What it’s Like to Have Surgery

I know a lot of people are anxious to know how the surgery went, so I’m going to try and get it all down here for you and for myself to look back on. Surgery is a very odd experience, and even though this is my third, there were many things that were new to me all over again. Being heavily drugged really messes with your memory.

This time, my surgery was scheduled for noon, unlike in the past when I’ve had to be at the hospital in the wee small hours of the morning. I’m not a morning person, but I so prefer the early start. The first major reason being the fasting. I was starving and grumpy all morning long. It didn’t help that the hospital was running late. I was never told why, so I assume it was a pretty good reason.

When I arrived, we waited in a small room for a while. Eventually a nurse came in and took my vitals. I was a little nervous about this part – last time I had a teeny tiny fever and it was enough to almost call off the whole operation. But this time, everything was good to go. Waiting is the worst part. I was so jittery that I actually quietly spoke to my Raphael doll about it. Not sure if my husband noticed.

I already told you about all the turtle power I went into surgery with.


So after a bit I was taken to a bed to do a lot more waiting. I was in a room with a lot of other people, but it was separated out into stalls for each bed, so we had three walls and a curtain all to ourselves. We also had our own TV, and thank goodness for that. I ended up going in to surgery almost two hours late! I would have gone crazy without a TV to play with. We mostly watched a show called “Four Weddings” where brides attend each others weddings and vote on who’s was the best. I actually applied to be on that show because it was new when we got married. Even though I’m pretty sure we would have won, I’m glad we weren’t chosen. It would have been really stressful.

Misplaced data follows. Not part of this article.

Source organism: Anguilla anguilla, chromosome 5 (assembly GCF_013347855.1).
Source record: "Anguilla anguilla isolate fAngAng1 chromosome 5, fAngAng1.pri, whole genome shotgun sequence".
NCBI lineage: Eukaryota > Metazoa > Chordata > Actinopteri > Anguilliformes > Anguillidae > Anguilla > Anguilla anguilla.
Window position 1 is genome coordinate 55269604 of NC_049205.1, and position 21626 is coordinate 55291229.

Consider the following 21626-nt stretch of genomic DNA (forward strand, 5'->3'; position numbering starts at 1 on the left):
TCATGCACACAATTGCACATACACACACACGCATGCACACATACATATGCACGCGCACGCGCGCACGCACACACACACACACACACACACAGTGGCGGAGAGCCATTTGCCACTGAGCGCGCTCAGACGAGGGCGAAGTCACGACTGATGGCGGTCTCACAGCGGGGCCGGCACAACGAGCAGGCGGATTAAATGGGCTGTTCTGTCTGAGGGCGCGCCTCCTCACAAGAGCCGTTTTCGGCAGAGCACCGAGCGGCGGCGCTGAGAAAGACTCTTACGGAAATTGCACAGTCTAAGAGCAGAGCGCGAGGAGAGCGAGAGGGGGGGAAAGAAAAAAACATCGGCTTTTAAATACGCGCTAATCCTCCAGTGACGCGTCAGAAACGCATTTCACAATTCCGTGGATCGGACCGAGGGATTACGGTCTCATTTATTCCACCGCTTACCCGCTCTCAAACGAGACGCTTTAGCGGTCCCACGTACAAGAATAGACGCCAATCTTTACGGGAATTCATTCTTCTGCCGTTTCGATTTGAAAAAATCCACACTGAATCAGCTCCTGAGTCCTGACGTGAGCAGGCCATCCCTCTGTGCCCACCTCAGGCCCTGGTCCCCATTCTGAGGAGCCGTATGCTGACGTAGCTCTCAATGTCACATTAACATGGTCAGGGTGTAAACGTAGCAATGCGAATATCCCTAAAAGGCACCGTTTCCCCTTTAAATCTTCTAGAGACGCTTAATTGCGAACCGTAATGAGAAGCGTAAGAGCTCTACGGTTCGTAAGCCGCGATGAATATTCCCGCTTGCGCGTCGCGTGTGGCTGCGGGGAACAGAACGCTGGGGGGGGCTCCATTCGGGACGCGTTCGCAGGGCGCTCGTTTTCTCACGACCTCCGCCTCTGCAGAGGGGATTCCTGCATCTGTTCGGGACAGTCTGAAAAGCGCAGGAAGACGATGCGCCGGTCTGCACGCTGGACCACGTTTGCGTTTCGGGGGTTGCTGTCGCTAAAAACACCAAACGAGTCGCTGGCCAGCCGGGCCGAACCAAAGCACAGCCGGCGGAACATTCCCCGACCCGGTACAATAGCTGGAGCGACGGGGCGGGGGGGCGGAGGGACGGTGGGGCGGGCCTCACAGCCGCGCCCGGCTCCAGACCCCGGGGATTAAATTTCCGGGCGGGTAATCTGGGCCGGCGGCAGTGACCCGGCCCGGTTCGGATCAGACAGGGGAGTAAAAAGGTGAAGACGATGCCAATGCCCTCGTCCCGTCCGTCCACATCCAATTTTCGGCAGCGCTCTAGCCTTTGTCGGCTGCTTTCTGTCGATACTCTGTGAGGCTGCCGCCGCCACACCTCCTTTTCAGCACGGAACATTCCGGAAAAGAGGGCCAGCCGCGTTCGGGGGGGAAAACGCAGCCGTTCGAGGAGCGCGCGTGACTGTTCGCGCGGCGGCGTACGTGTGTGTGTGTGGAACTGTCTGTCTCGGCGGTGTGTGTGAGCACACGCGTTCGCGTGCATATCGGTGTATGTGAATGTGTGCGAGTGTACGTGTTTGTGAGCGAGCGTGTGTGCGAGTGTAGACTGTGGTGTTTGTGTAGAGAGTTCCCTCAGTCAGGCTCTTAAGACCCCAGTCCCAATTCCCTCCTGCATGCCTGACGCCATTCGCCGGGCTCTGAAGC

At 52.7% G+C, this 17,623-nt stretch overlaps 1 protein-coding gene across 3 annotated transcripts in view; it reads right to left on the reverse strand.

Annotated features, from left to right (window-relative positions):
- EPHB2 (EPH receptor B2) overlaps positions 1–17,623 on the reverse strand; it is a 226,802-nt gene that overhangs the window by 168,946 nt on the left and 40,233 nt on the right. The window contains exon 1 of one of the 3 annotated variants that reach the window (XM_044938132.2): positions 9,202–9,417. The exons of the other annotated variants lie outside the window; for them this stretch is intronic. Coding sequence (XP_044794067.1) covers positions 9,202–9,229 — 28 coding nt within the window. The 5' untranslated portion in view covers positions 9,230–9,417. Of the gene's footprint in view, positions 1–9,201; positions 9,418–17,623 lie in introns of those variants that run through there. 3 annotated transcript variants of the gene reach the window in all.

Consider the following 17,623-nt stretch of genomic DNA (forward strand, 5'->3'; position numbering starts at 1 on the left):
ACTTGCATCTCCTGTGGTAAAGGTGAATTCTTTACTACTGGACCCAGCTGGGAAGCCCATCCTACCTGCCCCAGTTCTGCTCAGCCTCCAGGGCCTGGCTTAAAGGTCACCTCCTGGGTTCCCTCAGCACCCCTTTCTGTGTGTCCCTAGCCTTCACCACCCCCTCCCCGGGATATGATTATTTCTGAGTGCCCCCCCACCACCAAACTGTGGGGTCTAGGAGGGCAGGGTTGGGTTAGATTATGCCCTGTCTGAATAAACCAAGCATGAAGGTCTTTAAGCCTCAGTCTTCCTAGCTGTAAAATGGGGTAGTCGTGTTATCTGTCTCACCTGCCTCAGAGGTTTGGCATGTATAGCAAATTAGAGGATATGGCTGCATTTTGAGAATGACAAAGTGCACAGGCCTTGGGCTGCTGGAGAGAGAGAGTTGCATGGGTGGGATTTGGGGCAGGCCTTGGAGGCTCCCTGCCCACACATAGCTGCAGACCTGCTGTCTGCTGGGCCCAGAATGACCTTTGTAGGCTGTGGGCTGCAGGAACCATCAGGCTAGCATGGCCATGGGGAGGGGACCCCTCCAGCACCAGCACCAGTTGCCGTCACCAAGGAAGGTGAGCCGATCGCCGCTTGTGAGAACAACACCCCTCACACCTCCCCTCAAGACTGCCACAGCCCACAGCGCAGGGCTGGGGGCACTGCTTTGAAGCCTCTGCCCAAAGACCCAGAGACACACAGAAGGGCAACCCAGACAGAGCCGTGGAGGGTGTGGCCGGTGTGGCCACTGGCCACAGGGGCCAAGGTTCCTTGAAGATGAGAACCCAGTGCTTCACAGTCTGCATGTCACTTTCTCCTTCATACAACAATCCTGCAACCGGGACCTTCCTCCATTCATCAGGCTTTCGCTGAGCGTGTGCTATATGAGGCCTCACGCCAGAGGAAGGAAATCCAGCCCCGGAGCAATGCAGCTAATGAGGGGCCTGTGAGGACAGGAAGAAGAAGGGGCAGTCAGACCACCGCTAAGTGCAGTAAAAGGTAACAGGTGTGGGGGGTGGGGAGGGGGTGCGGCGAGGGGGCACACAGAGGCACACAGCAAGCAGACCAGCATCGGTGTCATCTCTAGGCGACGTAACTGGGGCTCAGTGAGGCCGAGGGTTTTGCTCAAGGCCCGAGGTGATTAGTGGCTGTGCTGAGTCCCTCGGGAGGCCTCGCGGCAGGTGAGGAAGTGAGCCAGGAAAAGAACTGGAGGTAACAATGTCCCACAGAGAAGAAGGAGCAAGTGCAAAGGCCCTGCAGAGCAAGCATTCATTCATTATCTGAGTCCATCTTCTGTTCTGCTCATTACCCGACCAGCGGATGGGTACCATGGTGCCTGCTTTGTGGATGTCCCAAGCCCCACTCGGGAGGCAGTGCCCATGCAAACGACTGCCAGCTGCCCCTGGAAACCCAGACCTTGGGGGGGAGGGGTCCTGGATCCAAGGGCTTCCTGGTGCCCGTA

Of course, it didn’t help that every single channel had some kind of delicious-looking food on it. My tummy had a lot to say about that. Also, the hospital needs to rethink putting the channel-changing buttons right next to the call button. I accidentally had nurses running for me a couple of times. Oops! Sorry guys, I was just avoiding commercials.

My mother-in-law came and brought me my new build-a-bear Raphael. The nurse brought me two tiny cups – one with nausea medicine and xanex, the other with water. But it was smaller than the cap on cough syrup! Lady, I know we’re in Texas and the summer water rationing is going on, but this is ridiculous! I did my best, but I think a couple of those pills lived in my throat for a while. Husband chatted with his mom, but that’s all a bit foggy. The xanex made me want to nap.